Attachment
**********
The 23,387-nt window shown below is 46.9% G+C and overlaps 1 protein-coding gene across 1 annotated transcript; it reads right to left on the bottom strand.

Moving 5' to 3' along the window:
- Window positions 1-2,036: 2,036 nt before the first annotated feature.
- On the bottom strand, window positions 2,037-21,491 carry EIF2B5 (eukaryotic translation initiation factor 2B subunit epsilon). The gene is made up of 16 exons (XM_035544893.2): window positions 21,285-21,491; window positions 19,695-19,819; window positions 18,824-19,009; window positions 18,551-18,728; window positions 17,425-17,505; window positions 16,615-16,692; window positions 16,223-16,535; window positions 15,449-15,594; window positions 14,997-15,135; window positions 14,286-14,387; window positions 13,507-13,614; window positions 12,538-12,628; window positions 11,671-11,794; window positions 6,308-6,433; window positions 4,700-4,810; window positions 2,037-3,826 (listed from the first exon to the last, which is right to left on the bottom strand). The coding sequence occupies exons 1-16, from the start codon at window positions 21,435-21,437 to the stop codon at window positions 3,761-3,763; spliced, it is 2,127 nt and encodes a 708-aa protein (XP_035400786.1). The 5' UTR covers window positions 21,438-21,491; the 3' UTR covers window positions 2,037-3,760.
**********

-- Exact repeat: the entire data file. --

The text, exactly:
The 23,387-nt window shown below is 46.9% G+C and overlaps 1 protein-coding gene across 1 annotated transcript; it reads right to left on the bottom strand.

Moving 5' to 3' along the window:
- Window positions 1-2,036: 2,036 nt before the first annotated feature.
- On the bottom strand, window positions 2,037-21,491 carry EIF2B5 (eukaryotic translation initiation factor 2B subunit epsilon). The gene is made up of 16 exons (XM_035544893.2): window positions 21,285-21,491; window positions 19,695-19,819; window positions 18,824-19,009; window positions 18,551-18,728; window positions 17,425-17,505; window positions 16,615-16,692; window positions 16,223-16,535; window positions 15,449-15,594; window positions 14,997-15,135; window positions 14,286-14,387; window positions 13,507-13,614; window positions 12,538-12,628; window positions 11,671-11,794; window positions 6,308-6,433; window positions 4,700-4,810; window positions 2,037-3,826 (listed from the first exon to the last, which is right to left on the bottom strand). The coding sequence occupies exons 1-16, from the start codon at window positions 21,435-21,437 to the stop codon at window positions 3,761-3,763; spliced, it is 2,127 nt and encodes a 708-aa protein (XP_035400786.1). The 5' UTR covers window positions 21,438-21,491; the 3' UTR covers window positions 2,037-3,760.